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The Courts The Media

Judge Puts Righthaven Cases In Colorado On Hold 36

Hugh Pickens writes "Senior US District Judge John Kane says there are serious questions about the validity of Righthaven's copyright infringement lawsuits in Colorado, and has put them all on hold. Kane says the main case in which he'll rule on the jurisdiction issue is that of Righthaven defendant Leland Wolf, who was sued over a Denver Post TSA pat-down photo. Wolf's attorneys filed briefs saying that based on Righthaven's lawsuit contract with Review-Journal owner Stephens Media LLC, its lawsuit contract with the Post is likely similar, and that their contract doesn't give Righthaven standing to sue. 'Righthaven very likely is neither the owner nor exclusive holder of any rights in the copyrighted work underlying this lawsuit,' say attorneys for Wolf. 'As such, Righthaven has suffered no injury or other cognizable harm required for it to have standing.' Judge Kane says he wants to resolve that issue before proceeding. 'Because there are serious questions as to whether my exercise of subject matter jurisdiction over Righthaven's claim of copyright infringement is proper, I think it most prudent to stay the proceedings in all pending cases in this district in which Righthaven is the named plaintiff,' wrote Kane. 'Should I find that I lack subject matter jurisdiction over Righthaven's claim of copyright infringement, it is likely that I will be required to dismiss all pending actions.'"
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Judge Puts Righthaven Cases In Colorado On Hold

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  • Countersuit (Score:5, Insightful)

    by Nidi62 ( 1525137 ) on Friday May 20, 2011 @08:25AM (#36190308)
    If all these cases are indeed thrown out, the defendants should be able to counter-sue not only Righthaven, but the newspapers that "contracted" (read: created) Righthaven. Because let's be honest, they created Righthaven for the sole purpose of lawsuits in an attempt to distance themselves from any litigation and possible losses. I'm willing to bet Righthaven has very little in way of actual assets or anything else of value with which to pay any judgements that went against them. Now, they might not be breaking the law, but they are certainly twisting it, bending it over, and raping it. They need to go after not just Righthaven, but the people behind it.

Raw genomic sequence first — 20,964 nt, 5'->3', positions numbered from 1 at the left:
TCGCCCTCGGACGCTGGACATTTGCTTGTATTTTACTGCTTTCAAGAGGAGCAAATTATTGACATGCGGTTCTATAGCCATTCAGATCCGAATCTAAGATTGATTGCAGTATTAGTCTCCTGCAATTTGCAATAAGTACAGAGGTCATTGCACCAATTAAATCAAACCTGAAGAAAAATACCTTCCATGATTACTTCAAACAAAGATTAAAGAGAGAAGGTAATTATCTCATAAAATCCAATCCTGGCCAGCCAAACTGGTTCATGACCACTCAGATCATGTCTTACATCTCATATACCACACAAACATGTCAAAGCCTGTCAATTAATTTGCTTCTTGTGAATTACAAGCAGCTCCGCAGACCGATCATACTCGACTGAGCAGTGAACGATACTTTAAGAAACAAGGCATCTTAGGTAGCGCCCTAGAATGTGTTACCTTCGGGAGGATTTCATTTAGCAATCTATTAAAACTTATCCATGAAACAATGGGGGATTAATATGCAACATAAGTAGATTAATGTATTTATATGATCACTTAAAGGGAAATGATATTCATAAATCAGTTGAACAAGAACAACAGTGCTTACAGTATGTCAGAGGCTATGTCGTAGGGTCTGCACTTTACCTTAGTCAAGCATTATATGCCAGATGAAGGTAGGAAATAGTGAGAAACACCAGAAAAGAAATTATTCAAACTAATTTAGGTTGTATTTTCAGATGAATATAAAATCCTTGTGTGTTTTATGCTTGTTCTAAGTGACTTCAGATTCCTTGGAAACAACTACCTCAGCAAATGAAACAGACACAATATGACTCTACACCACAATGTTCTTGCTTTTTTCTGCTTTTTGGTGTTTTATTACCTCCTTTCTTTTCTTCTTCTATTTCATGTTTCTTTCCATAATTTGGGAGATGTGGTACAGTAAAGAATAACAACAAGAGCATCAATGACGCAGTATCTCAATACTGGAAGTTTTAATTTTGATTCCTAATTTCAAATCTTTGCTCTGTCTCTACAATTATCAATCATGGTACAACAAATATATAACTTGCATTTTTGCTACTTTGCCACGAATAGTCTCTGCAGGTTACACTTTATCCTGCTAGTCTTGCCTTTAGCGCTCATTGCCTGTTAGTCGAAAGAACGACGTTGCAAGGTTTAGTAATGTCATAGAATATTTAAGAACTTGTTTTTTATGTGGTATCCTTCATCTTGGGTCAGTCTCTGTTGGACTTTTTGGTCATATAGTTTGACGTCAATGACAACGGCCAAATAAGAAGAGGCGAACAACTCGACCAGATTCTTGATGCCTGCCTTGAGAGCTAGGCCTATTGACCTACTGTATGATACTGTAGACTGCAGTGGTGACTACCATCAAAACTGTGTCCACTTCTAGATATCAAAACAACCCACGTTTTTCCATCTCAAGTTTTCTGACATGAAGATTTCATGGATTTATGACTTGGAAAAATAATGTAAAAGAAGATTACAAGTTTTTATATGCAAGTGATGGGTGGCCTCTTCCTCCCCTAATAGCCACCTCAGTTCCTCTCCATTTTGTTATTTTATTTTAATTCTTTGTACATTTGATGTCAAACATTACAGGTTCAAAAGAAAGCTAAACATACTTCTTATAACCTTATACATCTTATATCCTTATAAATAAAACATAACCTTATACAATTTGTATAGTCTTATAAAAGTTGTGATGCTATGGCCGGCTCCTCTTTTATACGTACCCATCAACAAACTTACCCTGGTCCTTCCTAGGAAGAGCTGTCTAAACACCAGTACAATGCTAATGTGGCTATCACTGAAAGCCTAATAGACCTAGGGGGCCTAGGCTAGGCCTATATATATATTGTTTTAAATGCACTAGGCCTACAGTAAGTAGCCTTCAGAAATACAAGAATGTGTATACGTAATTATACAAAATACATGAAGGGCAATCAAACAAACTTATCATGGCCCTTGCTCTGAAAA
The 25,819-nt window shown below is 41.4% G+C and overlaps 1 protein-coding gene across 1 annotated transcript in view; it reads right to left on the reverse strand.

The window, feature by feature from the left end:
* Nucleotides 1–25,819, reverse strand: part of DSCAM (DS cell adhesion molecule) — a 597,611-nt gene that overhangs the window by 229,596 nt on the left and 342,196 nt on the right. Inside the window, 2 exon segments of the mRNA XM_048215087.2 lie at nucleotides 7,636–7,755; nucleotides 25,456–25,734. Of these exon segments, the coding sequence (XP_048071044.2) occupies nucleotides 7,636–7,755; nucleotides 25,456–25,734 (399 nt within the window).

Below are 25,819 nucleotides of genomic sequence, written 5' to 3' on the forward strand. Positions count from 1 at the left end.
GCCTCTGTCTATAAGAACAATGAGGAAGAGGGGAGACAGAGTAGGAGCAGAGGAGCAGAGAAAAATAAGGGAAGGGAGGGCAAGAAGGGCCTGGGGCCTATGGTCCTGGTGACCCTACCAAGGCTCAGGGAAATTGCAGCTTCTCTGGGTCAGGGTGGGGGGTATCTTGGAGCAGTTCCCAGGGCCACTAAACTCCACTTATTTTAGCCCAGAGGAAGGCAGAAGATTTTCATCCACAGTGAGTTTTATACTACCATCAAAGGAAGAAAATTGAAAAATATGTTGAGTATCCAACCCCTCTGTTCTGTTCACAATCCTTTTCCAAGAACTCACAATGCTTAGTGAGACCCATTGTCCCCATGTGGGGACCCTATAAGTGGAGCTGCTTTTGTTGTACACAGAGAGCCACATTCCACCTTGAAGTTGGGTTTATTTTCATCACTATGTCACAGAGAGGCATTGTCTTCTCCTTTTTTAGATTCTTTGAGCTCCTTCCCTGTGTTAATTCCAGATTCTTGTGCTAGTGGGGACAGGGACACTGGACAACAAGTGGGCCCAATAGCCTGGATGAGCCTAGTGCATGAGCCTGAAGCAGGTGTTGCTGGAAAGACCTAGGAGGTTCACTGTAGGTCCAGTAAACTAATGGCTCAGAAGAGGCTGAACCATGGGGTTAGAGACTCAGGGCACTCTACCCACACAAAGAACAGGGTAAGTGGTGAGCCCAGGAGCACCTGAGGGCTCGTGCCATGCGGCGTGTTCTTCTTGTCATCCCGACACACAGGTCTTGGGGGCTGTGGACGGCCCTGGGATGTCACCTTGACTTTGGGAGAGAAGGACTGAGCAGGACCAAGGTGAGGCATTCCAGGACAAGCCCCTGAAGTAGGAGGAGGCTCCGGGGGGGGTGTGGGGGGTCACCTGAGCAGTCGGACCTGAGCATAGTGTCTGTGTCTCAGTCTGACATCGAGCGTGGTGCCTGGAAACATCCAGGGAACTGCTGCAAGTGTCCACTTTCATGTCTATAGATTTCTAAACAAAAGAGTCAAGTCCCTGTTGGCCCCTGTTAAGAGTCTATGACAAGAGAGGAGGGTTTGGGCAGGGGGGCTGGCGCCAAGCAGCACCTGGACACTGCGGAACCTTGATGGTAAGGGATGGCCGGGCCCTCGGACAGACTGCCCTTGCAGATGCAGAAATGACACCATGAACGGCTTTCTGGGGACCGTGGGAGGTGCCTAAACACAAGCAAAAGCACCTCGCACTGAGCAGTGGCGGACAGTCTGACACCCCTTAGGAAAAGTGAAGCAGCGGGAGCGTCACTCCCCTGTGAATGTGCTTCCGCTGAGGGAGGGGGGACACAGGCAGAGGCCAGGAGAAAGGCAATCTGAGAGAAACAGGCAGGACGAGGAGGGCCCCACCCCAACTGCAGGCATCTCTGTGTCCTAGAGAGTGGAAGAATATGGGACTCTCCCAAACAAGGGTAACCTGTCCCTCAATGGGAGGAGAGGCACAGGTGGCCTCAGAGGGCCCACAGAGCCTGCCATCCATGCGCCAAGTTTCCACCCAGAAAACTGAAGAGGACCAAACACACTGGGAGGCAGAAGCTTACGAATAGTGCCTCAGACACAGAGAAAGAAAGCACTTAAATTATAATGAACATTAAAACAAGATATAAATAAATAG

• Wronghaven (Score:5, Insightful)

    by digitaldc ( 879047 ) * on Friday May 20, 2011 @08:38AM (#36190428)
    It's a haven of wrongdoing!

    But seriously, if we are going to sue every website and blog for re-posting photos found on the web, the internet is going to have to shut down due to widespread copyright violations.
  • Re:Countersuit (Score:5, Insightful)

    by Moryath ( 553296 ) on Friday May 20, 2011 @08:53AM (#36190552)

    More likely is that "Righthaven" will simply run around jurisdiction-shopping till they find a bribable judge willing to rule in their favor, then refile all these lawsuits.